Winter is nearly here, and for some people that means the need for a new heater for their home. Whether it’s a dying old unit or simply the desire for an energy-efficient solution that helps you save money, you’ll have plenty of options to choose from. Among these options, you’ll probably hear the terms “heat pump” and “furnace” tossed around. While many people believe these two are interchangeable, the truth is that these terms indicate two dramatically different heating technologies.
Which one is right for you and your home? That’s a question you can only answer if you understand the important differences between the two. On this blog, our Fredericksburg heating repairs and installation experts will explain this difference and the pros and cons of each.
When most people think of their heater, they think of a furnace. A furnace is the most traditional and commonly-found type of heater because of their reliable heat, ease of use, and minimal maintenance requirements. A furnace produces heat the same way we’ve been producing heat since the earliest days of man: burning fuel. Only instead of burning wood or plants, a furnace burns natural gas or oil, which means a lot more consistency and a much cleaner burn.
The advantages to a furnace are numerous. For starters, they have no moving parts aside from a blower motor and thus the chances of their breaking down are minimal. Likewise, many modern units can have energy efficiency ratings in the high-90s percentiles, which means you’ll produce a ton of warming heat without spending a lot of money. This makes them ideal in areas where resources like gas are cheap, or where electricity is particularly expensive.
A heat pump is quite a bit different. Unlike a furnace, your heat pump doesn’t actually require a fuel source to create heat, but rather it actually captures heat from one area and moves it to another. If you’re thinking that sounds a lot like how your air conditioner works, you’re correct—the heat cycle is almost identical to an air conditioner, just running in reverse. Instead of collecting heat from inside and moving it out, the heat pump collects heat from outside and moves it in.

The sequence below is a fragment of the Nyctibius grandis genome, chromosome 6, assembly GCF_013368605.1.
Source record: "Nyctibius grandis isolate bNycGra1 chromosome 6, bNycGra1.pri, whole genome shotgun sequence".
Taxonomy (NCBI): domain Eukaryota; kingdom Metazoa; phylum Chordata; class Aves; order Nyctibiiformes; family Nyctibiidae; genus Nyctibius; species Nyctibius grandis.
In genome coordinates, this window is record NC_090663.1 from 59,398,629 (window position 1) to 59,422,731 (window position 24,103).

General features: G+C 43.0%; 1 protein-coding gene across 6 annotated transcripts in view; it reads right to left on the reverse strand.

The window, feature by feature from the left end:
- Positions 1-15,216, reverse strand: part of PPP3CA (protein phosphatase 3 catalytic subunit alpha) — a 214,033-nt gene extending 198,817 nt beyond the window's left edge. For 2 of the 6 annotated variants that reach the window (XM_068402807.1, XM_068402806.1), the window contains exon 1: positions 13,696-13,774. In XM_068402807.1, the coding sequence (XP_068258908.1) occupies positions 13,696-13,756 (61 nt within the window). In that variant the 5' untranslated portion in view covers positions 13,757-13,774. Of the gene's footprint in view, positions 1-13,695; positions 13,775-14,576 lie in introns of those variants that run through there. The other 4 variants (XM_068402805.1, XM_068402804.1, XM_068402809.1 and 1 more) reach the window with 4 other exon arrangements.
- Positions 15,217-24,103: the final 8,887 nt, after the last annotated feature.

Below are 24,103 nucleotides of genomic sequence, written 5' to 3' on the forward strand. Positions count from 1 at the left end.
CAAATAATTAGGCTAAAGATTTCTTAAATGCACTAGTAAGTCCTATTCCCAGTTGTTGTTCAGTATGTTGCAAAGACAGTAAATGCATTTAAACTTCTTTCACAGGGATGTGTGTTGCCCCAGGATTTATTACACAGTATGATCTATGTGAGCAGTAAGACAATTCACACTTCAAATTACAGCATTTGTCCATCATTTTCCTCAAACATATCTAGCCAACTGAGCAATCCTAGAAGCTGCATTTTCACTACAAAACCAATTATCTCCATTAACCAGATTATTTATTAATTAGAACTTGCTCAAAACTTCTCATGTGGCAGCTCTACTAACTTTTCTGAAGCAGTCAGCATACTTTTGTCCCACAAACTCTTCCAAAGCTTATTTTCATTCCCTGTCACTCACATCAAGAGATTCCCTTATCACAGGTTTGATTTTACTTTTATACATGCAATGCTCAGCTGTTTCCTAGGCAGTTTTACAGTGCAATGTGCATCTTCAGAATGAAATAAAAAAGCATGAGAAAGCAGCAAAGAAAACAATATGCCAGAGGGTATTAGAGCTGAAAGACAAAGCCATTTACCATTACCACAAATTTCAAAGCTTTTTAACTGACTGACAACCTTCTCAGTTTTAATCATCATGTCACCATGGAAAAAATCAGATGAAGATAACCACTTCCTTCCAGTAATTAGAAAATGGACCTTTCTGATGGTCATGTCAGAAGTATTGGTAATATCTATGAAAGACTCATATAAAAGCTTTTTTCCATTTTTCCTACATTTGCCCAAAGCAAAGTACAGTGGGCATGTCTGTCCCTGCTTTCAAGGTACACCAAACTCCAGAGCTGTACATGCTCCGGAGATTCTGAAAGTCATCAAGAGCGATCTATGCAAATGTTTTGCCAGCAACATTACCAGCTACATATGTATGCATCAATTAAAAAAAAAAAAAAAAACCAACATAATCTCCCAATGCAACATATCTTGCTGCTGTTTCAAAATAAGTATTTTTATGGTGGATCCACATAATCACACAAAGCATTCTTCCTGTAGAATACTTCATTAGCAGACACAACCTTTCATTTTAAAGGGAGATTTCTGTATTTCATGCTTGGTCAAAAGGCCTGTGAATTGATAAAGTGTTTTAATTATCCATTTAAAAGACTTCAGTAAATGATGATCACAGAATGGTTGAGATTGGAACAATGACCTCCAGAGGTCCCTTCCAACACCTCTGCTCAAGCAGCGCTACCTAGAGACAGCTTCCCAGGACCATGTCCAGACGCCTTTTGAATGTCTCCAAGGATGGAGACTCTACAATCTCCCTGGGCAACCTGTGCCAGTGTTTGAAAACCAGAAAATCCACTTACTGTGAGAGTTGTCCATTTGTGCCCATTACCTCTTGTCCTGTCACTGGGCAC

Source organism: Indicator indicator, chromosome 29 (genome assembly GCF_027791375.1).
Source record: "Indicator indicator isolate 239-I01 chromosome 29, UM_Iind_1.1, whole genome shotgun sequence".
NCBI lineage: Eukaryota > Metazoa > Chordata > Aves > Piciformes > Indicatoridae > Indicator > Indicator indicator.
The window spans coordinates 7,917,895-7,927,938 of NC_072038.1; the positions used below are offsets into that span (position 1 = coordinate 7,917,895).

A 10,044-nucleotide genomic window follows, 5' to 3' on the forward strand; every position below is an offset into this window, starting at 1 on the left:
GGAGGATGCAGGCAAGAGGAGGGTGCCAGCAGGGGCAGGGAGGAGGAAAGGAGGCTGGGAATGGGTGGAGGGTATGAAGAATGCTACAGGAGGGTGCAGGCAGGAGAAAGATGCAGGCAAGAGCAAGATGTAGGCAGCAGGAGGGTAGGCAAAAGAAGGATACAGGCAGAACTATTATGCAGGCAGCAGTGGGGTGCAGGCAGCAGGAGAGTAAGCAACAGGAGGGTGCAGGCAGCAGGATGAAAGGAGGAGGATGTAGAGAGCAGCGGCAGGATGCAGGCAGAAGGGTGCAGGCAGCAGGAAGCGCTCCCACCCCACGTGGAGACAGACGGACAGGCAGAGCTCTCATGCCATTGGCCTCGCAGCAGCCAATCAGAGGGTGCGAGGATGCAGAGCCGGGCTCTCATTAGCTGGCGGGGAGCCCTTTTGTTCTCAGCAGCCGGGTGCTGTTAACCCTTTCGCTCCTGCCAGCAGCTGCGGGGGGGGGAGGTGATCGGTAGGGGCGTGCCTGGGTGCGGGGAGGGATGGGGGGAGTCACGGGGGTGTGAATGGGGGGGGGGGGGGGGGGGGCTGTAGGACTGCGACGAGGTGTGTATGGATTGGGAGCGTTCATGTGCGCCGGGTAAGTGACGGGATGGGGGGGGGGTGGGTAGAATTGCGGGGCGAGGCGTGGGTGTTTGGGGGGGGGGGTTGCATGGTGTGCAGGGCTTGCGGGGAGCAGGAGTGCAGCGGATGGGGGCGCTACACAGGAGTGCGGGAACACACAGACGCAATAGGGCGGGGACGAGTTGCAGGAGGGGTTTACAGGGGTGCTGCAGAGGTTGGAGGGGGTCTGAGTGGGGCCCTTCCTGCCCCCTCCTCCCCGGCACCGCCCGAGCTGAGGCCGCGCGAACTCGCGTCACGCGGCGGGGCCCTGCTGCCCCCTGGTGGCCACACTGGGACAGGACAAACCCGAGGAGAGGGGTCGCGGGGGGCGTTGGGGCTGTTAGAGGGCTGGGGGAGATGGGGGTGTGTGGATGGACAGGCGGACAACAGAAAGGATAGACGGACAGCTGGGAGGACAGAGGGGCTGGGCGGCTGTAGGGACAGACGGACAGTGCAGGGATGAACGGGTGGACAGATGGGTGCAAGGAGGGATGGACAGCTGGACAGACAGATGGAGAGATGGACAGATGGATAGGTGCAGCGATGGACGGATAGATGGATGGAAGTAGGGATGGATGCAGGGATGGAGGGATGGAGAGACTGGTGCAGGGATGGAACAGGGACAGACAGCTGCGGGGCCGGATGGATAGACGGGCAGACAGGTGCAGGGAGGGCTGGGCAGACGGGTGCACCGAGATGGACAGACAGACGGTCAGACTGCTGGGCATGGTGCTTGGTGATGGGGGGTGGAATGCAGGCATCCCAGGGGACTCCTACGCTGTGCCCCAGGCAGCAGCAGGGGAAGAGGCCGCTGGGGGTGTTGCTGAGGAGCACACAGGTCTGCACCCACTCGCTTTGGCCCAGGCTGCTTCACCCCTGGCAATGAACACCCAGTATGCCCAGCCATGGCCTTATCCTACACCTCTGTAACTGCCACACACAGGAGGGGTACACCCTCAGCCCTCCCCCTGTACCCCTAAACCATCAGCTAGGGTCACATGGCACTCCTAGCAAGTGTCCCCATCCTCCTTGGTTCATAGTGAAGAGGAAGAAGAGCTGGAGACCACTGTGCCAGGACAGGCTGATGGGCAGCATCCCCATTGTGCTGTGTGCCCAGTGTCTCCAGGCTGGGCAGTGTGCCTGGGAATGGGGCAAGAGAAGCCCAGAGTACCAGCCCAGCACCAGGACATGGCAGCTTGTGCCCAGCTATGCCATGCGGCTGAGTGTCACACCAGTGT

The biggest advantage to this type of heating system is efficiency: in terms of heat produced for energy used, they are by far the most efficient. Likewise, without a burning fuel source, there’s no risk of a carbon monoxide leak potentially jeopardizing you and your family. But it comes at a cost, these systems are a lot more maintenance-intensive due to a number of moving parts and they are prone to breaking down. You absolutely need to have your heat pump maintained every year in order to ensure that it’s running optimally and that any potential issues are sorted out before they become a major problem. Likewise, they will put a pretty significant burden on your electric bill, so if energy is expensive they could wind up costing you a pretty penny to operate.
Which Is Right for You?
Which type of heating system is right for you? There are a few factors that this depends on. First, if you don’t have a gas line or oil source set up to feed a furnace already, installing one can be a costly endeavor, and that may prohibit you from installing anything other than an electric furnace or heat pump system. In this situation, you’ll probably want to consider sticking with the option you have.
However, if you do have the ability to choose, those in the Fredericksburg area and throughout the rest of Central Texas may want to consider a heat pump. One of the biggest weaknesses to heat pumps is that they lose the ability to work properly when the temperature outside reaches extremely cold temperatures, but Texas never really reaches those levels. Plus, with some of the nation’s cheapest prices on energy and a generally fairly mild winter climate, a heat pump could be the perfect solution.Learn more about which option is right for you by calling 72 Degrees Air Conditioning & Heating at (830) 302-3140 today!